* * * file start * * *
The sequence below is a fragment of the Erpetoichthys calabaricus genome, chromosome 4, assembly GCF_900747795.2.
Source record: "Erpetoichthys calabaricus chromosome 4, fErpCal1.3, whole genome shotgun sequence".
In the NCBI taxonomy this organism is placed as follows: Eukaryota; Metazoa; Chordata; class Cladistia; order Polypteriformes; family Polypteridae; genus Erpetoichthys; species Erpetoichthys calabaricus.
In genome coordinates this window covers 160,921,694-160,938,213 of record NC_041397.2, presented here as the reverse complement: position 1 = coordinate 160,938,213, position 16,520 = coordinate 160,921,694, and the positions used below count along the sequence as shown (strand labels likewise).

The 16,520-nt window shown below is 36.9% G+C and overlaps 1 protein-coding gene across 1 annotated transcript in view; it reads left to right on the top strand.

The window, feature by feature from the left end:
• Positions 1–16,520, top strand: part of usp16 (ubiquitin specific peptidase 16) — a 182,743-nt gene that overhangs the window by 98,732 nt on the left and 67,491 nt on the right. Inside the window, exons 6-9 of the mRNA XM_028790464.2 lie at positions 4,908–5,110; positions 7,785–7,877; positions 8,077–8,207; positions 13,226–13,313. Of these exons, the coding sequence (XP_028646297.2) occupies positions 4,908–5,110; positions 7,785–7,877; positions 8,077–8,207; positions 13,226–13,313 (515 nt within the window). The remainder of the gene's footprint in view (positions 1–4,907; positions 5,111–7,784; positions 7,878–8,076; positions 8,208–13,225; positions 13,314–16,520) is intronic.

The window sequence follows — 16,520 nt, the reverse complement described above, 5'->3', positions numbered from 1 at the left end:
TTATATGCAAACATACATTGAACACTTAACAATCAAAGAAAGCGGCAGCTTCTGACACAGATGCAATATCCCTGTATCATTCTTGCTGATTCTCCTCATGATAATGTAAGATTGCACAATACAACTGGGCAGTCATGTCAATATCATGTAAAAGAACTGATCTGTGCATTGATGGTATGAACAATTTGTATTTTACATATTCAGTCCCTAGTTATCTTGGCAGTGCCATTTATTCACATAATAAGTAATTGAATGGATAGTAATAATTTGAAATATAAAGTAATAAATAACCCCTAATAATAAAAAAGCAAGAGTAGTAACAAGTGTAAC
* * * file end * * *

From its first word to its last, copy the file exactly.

The sequence below is a fragment of the Erpetoichthys calabaricus genome, chromosome 4, assembly GCF_900747795.2.
Source record: "Erpetoichthys calabaricus chromosome 4, fErpCal1.3, whole genome shotgun sequence".
In the NCBI taxonomy this organism is placed as follows: Eukaryota; Metazoa; Chordata; class Cladistia; order Polypteriformes; family Polypteridae; genus Erpetoichthys; species Erpetoichthys calabaricus.
In genome coordinates this window covers 160,921,694-160,938,213 of record NC_041397.2, presented here as the reverse complement: position 1 = coordinate 160,938,213, position 16,520 = coordinate 160,921,694, and the positions used below count along the sequence as shown (strand labels likewise).

The 16,520-nt window shown below is 36.9% G+C and overlaps 1 protein-coding gene across 1 annotated transcript in view; it reads left to right on the top strand.

The window, feature by feature from the left end:
• Positions 1–16,520, top strand: part of usp16 (ubiquitin specific peptidase 16) — a 182,743-nt gene that overhangs the window by 98,732 nt on the left and 67,491 nt on the right. Inside the window, exons 6-9 of the mRNA XM_028790464.2 lie at positions 4,908–5,110; positions 7,785–7,877; positions 8,077–8,207; positions 13,226–13,313. Of these exons, the coding sequence (XP_028646297.2) occupies positions 4,908–5,110; positions 7,785–7,877; positions 8,077–8,207; positions 13,226–13,313 (515 nt within the window). The remainder of the gene's footprint in view (positions 1–4,907; positions 5,111–7,784; positions 7,878–8,076; positions 8,208–13,225; positions 13,314–16,520) is intronic.

The window sequence follows — 16,520 nt, the reverse complement described above, 5'->3', positions numbered from 1 at the left end:
TTATATGCAAACATACATTGAACACTTAACAATCAAAGAAAGCGGCAGCTTCTGACACAGATGCAATATCCCTGTATCATTCTTGCTGATTCTCCTCATGATAATGTAAGATTGCACAATACAACTGGGCAGTCATGTCAATATCATGTAAAAGAACTGATCTGTGCATTGATGGTATGAACAATTTGTATTTTACATATTCAGTCCCTAGTTATCTTGGCAGTGCCATTTATTCACATAATAAGTAATTGAATGGATAGTAATAATTTGAAATATAAAGTAATAAATAACCCCTAATAATAAAAAAGCAAGAGTAGTAACAAGTGTAAC